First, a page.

overwinter

verb
over·​win·​ter | \ ˌō-vər-ˈwin-tər How to pronounce overwinter (audio) \
overwintered; overwintering; overwinters

Definition of overwinter

 (Entry 1 of 2)

intransitive verb

: to last through or pass the winter

overwinter

adjective

Definition of overwinter (Entry 2 of 2)

: occurring during the period spanning the winter

Examples of overwinter in a Sentence

Verb The geese will overwinter in a warmer climate.
Recent Examples on the Web: Verb The Orangery is one of the surviving 19th-century structures at Dumbarton Oaks and is still used to overwinter tender plants. Adrian Higgins, Washington Post, "A century ago, landscape design was a man’s world. But these women created a garden for the ages.," 7 Apr. 2021 Year-one individuals overwinter differently from the older generation. Philip Kiefer, Popular Science, "Does a cold winter mean fewer bugs in the summer?," 25 Feb. 2021 Thus far, winter has been relatively mild, so turkeys are expected to overwinter well, which points to a promising spring 2021 season. Brian Lovett, Outdoor Life, "Your State-by-State Spring 2021 Turkey Forecast," 8 Jan. 2021 The number of Eastern monarchs — which undertake an astonishing, multigenerational migration from as far north as Canada to overwinter in central Mexico — has declined by 75 percent since the 1990s, scientists estimate. New York Times, "Monarch Butterflies Qualify for Endangered List. They Still Won’t Be Protected.," 15 Dec. 2020 Some insects that attack plants could also be benefited by having a place to hide and overwinter under or within a think leaf pile, such as earwigs. oregonlive, "Nutrients from fallen leaves help soil, but can also hosts pests: Ask an expert," 5 Dec. 2020 Horticultural oil to suffocate scale, whiteflies, mealy bugs and other tiny pests that overwinter in the bark. Nan Sterman, San Diego Union-Tribune, "Check off these December garden chores for a parade of blooms in spring," 5 Dec. 2020 Flickers, red-heads and sapsuckers usually go south in the fall, although flickers occasionally overwinter. Jim Williams, Star Tribune, "Woodpeckers may annoy you, but they're helpers in the bird community," 27 Oct. 2020 Many pollinators overwinter in the dead stems and leaves as eggs, pupae or adults. Jennifer Rude Klett, Milwaukee Journal Sentinel, "Winterscaping the yard can take the chill out of a snowy landscape," 1 Oct. 2020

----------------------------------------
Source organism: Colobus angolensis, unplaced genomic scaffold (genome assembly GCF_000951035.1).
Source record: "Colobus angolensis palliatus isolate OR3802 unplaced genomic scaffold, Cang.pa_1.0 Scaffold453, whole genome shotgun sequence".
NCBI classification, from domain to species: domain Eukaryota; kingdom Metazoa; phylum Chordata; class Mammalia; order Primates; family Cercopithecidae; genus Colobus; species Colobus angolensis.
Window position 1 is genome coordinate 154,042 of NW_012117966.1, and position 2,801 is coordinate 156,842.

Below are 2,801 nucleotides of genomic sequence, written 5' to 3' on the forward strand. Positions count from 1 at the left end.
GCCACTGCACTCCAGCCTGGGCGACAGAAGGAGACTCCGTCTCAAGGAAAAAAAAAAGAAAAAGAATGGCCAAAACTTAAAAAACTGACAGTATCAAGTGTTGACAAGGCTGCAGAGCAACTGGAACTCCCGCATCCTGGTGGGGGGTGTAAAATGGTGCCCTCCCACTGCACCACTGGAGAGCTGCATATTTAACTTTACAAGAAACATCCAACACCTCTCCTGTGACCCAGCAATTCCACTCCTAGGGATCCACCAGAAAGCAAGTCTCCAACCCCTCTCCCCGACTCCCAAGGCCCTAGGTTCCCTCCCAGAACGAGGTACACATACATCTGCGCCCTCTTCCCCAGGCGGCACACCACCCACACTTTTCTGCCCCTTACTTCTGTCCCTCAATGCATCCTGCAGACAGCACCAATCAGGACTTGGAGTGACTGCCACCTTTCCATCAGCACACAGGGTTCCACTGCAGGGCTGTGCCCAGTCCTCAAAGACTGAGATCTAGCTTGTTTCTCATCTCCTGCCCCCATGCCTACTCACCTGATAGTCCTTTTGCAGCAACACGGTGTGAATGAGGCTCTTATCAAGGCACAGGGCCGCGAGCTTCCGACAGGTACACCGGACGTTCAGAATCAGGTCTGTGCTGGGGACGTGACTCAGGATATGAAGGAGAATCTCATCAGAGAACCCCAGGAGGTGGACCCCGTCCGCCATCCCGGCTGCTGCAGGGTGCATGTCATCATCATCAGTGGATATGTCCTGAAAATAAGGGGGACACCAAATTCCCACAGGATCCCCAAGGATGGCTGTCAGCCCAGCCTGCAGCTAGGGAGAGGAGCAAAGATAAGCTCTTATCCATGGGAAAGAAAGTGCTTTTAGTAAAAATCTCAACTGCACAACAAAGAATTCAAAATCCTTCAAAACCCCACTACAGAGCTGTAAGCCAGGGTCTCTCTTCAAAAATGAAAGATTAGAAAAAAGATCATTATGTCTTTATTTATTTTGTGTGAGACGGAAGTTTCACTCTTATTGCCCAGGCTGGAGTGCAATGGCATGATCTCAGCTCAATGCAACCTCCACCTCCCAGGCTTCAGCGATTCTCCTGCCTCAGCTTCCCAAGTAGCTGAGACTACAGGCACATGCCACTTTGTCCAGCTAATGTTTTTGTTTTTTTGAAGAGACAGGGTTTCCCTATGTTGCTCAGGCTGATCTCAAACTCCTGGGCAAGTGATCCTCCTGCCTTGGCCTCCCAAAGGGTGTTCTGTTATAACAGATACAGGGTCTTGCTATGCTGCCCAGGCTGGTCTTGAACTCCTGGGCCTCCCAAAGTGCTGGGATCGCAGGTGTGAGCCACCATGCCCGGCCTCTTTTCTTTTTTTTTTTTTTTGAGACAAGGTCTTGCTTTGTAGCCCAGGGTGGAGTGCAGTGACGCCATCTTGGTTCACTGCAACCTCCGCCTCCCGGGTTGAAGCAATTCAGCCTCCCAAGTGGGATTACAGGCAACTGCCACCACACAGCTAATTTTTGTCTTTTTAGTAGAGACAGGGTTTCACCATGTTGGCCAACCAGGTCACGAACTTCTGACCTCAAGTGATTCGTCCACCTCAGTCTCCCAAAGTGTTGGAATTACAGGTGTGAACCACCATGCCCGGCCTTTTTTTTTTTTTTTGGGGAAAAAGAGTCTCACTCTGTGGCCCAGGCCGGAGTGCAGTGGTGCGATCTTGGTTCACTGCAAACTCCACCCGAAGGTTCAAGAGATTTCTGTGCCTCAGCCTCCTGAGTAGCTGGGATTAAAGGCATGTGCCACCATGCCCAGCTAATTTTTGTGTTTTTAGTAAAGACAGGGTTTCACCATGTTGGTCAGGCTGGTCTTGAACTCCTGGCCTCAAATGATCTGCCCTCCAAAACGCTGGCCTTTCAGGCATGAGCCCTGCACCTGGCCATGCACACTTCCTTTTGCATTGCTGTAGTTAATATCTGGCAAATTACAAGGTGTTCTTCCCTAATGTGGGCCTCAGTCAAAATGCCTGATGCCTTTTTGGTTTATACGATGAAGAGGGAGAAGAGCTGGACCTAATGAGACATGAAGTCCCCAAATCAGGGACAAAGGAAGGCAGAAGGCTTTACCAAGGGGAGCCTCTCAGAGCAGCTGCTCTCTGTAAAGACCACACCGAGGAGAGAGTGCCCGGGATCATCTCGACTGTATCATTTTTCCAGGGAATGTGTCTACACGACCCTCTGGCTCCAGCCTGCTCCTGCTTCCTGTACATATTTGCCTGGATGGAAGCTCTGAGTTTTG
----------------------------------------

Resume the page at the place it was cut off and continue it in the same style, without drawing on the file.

These example sentences are selected automatically from various online news sources to reflect current usage of the word 'overwinter.' Views expressed in the examples do not represent the opinion of Merriam-Webster or its editors. Send us feedback.

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First Known Use of overwinter

Verb

before the 12th century, in the meaning defined above

Adjective

1900, in the meaning defined above

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Time Traveler for overwinter

Time Traveler

The first known use of overwinter was before the 12th century

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Statistics for overwinter

Last Updated

14 Apr 2021

Cite this Entry

“Overwinter.” Merriam-Webster.com Dictionary, Merriam-Webster, https://www.merriam-webster.com/dictionary/overwinter. Accessed 14 May. 2021.

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More Definitions for overwinter

overwinter

verb

English Language Learners Definition of overwinter

: to spend or survive the winter

Comments on overwinter

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